Common uses of a motion to suspend the rules include to give the billís sponsors several minutes to answer questions, to change the order of the docket, or to extend the speaking time of a delegate to allow him or her to continue to answer questions. In addition, this motion must be used to permit a speaker from outside a body to participate in the body's proceedings.
    10. EXTEND THE LIMITS OF DEBATE: If adopted by a 2/3 vote, this motion changes the time limits of debate on a bill, resolution, or amendment. Debate may only be extended in 15-minute increments.
      Limiting or extending the time limits of debate is done on a bill by bill basis. If debate is particularly involved and productive, a delegate may move to extend the limits of debate. It is not generally speaking a good idea to extend the limits of debate on bills too often, since the committee will not be able to cover all delegates' bills.
    11. CLOSE DEBATE (MOVE THE PREVIOUS QUESTION): If adopted by a 2/3 vote, this motion immediately closes debate on the pending bill, resolution, or amendment. If more than one motion is pending, it may be specified whether debate is to be closed on all motions or on only the one immediately pending.
      A motion to close debate may be informally requested by a verbal call of "Question" when no other delegate has the floor. It requires a second, and if there is a single call of "Objection," the motion fails and must be formally moved by a delegate who has been recognized by the Chair.
    12. RECESS: If adopted, a motion to Recess suspends the meeting of the committee, House, or Senate. A time for resumption of the meeting must be specified.
      Motions to recess are in order when there is no bill or resolution being debated. They are in order only during the last ten minutes of a committee's allotted meeting time.
    13. ADJOURN: This motion concludes the session of a committee or body. It is in order only at the end of the Conference.
  8. Points
    1. Only those points listed below will be recognized at Princeton Model Congress.
    2. Points are not debatable, they do not require a second, and the Chair's decision is final (barring any motion to appeal).
    3. The order of precedence of the points is shown, in ascending order. When a point is pending, only points with a higher number, as shown below, are in order.
    4. Points do not automatically take precedence over motions. The Chair will recognize delegates rising to points, at his or her discretion.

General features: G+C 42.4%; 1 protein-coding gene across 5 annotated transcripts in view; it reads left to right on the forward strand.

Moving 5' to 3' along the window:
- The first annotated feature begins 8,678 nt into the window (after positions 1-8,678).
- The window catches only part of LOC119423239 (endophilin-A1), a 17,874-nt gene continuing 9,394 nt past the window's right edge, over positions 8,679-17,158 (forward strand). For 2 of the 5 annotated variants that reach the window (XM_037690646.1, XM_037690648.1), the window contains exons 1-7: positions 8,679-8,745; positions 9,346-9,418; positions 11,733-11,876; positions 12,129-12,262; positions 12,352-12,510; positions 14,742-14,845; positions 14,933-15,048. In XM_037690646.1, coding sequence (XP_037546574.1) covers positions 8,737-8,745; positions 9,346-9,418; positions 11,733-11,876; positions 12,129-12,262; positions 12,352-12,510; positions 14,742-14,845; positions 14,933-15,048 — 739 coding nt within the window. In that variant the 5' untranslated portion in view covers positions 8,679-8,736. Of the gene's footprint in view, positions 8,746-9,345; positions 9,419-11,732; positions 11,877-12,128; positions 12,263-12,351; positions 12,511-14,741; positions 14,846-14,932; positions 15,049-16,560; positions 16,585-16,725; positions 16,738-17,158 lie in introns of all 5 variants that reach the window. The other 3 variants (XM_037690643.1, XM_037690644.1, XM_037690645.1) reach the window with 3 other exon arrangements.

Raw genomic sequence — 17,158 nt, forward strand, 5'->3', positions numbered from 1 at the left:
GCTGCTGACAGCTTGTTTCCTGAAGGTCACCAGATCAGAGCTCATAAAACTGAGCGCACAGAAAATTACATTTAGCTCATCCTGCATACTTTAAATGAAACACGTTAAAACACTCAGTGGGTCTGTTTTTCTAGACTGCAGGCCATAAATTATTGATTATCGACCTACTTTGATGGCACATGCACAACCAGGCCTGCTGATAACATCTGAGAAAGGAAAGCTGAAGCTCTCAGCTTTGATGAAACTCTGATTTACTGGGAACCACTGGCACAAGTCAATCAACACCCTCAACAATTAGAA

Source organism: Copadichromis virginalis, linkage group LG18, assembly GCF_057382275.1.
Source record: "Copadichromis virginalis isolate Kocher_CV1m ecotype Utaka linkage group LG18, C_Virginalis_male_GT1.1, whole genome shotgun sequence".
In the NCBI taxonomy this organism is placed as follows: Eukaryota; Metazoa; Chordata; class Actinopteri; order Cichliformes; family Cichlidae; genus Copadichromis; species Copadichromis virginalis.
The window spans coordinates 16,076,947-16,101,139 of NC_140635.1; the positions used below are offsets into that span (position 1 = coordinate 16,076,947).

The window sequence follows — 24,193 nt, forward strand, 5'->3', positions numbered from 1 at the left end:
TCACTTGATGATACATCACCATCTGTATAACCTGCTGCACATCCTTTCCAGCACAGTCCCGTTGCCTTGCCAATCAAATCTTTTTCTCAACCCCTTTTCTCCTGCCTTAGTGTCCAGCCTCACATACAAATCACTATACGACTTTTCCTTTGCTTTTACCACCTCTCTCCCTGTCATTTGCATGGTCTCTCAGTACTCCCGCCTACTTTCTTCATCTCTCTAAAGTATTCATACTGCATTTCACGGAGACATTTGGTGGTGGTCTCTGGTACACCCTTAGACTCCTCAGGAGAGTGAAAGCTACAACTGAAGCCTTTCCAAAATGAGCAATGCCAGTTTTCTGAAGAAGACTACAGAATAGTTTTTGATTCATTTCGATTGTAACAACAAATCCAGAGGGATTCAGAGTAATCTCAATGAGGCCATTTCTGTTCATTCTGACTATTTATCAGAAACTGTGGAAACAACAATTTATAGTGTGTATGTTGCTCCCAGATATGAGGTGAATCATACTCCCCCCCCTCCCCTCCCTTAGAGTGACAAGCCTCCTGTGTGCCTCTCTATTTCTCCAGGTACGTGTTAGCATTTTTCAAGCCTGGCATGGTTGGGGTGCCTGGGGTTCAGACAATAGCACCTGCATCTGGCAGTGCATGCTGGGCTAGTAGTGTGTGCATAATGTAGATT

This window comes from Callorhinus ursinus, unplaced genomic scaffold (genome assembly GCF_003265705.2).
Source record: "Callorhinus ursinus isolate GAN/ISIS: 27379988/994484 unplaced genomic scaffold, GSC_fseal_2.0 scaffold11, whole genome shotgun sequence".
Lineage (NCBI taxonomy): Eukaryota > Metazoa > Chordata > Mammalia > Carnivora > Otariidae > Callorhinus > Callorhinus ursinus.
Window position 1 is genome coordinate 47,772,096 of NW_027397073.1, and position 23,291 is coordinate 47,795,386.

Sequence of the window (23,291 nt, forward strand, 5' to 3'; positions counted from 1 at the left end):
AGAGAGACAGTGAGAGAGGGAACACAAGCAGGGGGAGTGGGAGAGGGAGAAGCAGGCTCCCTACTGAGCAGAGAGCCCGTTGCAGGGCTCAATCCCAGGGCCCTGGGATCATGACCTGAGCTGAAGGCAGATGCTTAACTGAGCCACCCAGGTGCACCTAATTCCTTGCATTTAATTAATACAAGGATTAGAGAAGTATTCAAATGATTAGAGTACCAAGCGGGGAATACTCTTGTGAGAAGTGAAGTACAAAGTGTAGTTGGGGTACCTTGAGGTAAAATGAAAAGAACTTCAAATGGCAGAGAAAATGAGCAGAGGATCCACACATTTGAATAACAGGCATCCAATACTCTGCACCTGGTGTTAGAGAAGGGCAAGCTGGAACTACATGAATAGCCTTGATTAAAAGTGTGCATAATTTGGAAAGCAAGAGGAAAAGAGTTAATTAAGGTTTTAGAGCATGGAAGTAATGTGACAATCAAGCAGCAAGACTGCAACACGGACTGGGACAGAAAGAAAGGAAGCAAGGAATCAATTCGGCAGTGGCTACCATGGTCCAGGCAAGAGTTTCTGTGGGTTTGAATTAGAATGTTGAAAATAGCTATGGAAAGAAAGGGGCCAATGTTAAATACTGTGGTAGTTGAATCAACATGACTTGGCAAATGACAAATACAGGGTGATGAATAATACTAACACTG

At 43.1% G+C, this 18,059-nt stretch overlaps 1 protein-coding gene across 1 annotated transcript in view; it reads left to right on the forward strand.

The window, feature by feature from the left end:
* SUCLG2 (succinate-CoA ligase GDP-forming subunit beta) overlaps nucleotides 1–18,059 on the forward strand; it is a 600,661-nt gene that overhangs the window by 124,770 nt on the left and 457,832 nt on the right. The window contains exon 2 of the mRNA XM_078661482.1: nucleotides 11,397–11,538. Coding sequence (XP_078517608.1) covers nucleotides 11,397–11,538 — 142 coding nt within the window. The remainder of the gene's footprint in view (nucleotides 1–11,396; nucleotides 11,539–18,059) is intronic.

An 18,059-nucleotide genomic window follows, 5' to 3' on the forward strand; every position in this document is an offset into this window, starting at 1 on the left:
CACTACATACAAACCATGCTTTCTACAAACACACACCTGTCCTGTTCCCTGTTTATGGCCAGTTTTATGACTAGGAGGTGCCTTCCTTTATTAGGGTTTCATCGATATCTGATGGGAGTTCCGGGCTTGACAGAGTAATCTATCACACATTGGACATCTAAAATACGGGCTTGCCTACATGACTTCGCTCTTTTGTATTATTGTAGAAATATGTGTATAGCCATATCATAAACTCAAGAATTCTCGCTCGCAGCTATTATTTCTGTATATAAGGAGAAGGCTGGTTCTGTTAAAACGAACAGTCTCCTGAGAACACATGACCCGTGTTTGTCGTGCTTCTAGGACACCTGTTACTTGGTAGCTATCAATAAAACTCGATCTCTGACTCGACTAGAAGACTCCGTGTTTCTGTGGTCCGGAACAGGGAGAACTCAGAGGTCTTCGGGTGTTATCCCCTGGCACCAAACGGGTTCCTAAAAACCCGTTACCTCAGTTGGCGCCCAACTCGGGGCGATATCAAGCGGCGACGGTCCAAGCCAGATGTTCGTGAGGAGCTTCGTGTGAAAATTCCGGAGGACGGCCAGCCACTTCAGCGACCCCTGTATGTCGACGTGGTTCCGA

1. POINT OF INFORMATION: A delegate rising to this Point may ask a factual question related to the substance of the matter under discussion. This Point may be raised only when no one else has the floor. The Chair may refer this question to a delegate if necessary.
      Points of information do not encompass questions on parliamentary procedure (points of parliamentary inquiry) or questions of opinion (which can be asked only if the speaker yields to questions). They are strictly factual questions concerning the main motion or amendment. Examples are questions like: "How many jet engines are on a B-52?" or "How much money was spent on alternative energy research last year?"
    2. PARLIAMENTARY INQUIRY: This is a question concerning the Rules of Procedure. A question may be posed at any time, but should only interrupt a delegate who has the floor if the question is directly relevant to a proposal being made at that time.
      A Point of Parliamentary Inquiry is generally speaking a call for a clarification of the rules. Examples include: "How long can the 'pro' speaker speak in structured debate?" and "Can I amend the main motion now that we are in general debate?"
    3. POINT OF ORDER: A delegate may rise to this Point if it is felt that a violation of the Rules of Procedure has occurred. If the Chair finds this Point is well-taken, the situation will be quickly resolved. A Point of Order may be raised at any time.
      This Point should be called if, for example, the Chair does not allow a speaker the appropriate amount of timeor if the Chair uses a simple majority instead of a 2/3 majority in a vote to suspend the rules. There is rarely any need to interrupt a speaker for a point of order.
    4. POINT OF PARLIAMENTARY PRIVILEGE: A Point of Privilege may be made when the rights and privileges of a member of PMC have been violated. If the Point is appropriate, the Chair will undertake corrective measures.
      Points of Parliamentary Privilege are commonly called for in only two situations. First, when a delegate slanders another or grossly misrepresents his or her position while speaking or if a delegate cannot hear the speaker, has to get a drink, or must otherwise attend to personal business.

Conference Dates

November 21-24, 2013